How to work out if this relationship will be advantageous to you, balances many factors. If you have developed a highly personalised style as a photographer, then you need to target specific areas to sell the photographs. Perhaps you do not live in a large city and have the right contacts. You have already made a portfolio of work that you would like to specialise in. It may not be cheaper for you to hire a rep, because you may still have to advertise locally to maintain your own business that you have developed, but you are paying a rep on extra sales that you did not have before. It will certainly increase the profitability of your business if you have no time to devote to increasing the number of your clients.
You have decided that this path is for you, - how do you go about it.
One idea is to investigate the names of the best advertisement agencies nearest to you, your local reference library can be of assistance here, as can yellow pages. You can phone them direct and ask them the names and the contact numbers of their reps. The Writer's Digest publish an annual 'Photographer's Market Book', this book now lists photographic reps, and it will also help you market your work with lists of fine art reps, as well as galleries and stock agencies.
However you choose to market your business, the essence of what you need to do is to widen your client base. There is certainly more work in the marketing of certain photographs. However in today's market place communication is as much as an art as creating the photographs. Not only is it important that you keep abreast with market trends, but you have to be in constant communication with your clients. Certain photographers' enjoy the 'Cut and Thrust' of aggressive marketing. If you don't, then consider paying someone else to do it for you. Never underestimate the power of marketing, it is a very potent tool to help get your work shown to the people who are most likely to purchase it.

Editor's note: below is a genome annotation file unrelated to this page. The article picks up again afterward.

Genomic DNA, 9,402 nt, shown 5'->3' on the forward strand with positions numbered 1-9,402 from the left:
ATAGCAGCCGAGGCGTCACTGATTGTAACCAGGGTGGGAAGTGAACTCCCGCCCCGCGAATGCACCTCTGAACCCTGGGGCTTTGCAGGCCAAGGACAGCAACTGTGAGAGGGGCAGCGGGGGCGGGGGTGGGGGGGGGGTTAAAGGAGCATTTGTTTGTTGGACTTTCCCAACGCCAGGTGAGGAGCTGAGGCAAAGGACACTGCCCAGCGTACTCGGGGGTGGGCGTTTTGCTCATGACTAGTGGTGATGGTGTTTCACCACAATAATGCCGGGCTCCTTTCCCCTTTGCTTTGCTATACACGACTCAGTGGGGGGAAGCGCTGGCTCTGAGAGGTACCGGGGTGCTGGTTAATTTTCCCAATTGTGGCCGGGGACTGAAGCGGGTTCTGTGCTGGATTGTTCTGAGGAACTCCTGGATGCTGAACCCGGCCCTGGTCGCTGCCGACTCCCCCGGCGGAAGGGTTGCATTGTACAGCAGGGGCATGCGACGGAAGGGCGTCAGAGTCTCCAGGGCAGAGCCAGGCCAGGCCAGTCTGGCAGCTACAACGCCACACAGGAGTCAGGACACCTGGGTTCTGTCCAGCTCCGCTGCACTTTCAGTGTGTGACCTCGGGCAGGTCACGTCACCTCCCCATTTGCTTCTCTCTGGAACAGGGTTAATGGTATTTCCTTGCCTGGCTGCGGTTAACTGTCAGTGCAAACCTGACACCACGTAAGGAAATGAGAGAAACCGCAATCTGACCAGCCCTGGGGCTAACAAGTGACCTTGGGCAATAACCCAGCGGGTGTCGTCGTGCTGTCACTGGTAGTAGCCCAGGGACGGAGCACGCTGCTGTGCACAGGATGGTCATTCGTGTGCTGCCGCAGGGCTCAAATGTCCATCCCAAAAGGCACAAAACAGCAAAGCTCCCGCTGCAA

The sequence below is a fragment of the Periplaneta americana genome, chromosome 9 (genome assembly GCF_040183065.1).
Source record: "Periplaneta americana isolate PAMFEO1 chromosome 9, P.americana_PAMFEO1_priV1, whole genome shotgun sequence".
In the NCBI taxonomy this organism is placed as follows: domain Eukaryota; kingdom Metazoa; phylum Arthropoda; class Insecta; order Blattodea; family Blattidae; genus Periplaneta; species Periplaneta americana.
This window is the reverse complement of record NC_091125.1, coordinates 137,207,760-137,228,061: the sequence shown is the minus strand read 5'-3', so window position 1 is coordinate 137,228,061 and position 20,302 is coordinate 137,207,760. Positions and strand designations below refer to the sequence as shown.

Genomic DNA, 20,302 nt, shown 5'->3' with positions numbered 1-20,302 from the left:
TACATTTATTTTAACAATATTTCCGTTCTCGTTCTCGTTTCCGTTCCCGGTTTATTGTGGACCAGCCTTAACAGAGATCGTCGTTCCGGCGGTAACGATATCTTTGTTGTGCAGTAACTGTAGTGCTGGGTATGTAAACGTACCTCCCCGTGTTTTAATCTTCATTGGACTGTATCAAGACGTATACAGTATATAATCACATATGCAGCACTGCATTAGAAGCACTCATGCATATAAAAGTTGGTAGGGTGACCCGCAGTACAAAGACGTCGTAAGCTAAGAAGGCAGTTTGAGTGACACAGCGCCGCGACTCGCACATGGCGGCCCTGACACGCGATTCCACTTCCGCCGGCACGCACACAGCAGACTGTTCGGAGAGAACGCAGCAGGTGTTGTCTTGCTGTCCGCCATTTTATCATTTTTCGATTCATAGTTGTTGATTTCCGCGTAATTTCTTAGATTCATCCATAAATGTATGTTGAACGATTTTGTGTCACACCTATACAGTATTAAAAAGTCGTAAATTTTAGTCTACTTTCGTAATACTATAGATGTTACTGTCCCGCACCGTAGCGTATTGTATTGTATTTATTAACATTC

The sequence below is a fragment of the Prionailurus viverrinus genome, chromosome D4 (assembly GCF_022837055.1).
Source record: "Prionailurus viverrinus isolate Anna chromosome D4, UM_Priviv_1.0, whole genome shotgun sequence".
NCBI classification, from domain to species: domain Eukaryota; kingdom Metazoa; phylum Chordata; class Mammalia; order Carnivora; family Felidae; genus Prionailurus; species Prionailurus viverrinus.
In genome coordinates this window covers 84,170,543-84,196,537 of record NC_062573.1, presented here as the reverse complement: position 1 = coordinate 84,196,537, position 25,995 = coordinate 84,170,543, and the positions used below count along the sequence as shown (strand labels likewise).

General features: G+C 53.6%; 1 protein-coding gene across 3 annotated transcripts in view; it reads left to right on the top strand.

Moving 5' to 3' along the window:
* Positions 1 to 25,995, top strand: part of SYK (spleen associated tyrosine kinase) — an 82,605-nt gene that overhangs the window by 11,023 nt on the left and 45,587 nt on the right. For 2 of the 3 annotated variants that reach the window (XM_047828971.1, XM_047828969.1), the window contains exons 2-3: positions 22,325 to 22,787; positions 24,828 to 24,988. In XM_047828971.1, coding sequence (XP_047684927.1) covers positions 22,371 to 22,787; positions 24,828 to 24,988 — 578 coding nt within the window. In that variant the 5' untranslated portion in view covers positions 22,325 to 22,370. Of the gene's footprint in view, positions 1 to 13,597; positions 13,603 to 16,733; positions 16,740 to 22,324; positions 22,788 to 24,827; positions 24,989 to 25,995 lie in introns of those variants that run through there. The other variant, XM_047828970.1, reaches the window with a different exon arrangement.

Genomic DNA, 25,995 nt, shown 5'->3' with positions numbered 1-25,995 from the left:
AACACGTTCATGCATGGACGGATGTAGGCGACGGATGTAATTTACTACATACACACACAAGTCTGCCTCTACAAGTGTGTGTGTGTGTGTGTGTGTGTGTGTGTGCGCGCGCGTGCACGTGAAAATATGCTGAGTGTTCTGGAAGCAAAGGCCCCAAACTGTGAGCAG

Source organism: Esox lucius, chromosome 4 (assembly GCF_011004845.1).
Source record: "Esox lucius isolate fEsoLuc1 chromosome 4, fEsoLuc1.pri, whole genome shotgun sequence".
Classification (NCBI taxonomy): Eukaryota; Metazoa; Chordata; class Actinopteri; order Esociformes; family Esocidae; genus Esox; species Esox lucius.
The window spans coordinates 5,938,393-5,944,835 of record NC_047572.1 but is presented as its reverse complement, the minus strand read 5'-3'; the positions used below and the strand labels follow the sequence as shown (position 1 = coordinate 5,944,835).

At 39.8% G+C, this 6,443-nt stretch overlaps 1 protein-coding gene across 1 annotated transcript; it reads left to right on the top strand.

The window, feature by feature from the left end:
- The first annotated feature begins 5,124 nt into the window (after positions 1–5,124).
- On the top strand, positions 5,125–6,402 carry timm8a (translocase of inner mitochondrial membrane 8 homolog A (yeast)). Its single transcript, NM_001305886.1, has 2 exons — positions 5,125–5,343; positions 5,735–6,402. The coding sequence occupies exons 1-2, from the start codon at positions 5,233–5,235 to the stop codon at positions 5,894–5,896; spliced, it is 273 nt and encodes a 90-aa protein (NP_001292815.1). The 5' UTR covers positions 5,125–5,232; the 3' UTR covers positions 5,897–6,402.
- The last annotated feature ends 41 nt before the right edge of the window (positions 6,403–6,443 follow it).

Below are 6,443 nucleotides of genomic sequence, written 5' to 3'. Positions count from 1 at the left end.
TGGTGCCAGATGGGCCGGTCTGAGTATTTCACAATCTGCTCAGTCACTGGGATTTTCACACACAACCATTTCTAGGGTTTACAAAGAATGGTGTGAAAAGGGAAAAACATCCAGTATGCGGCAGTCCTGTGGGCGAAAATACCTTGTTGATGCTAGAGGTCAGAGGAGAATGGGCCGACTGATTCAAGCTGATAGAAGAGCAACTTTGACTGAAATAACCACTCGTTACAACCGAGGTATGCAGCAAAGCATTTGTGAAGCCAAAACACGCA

Do you really know as a photographer what you have to sell and it's value. As a freelancer you can learn a great deal from advertising clients, They determine a niche for the product and then work on it's development to promote it. A product is always promoted with a very specific client in mind. You must know your strengths as well as your weaknesses. For instance if you have a passion for taking seascapes, then it is pointless to advertise yourself as a portrait photographer. You need to find a way of getting your unique photographs to where they are going to maximise your profit.
Copyright © 1995 - Photius Coutsoukis (All Rights Reserved).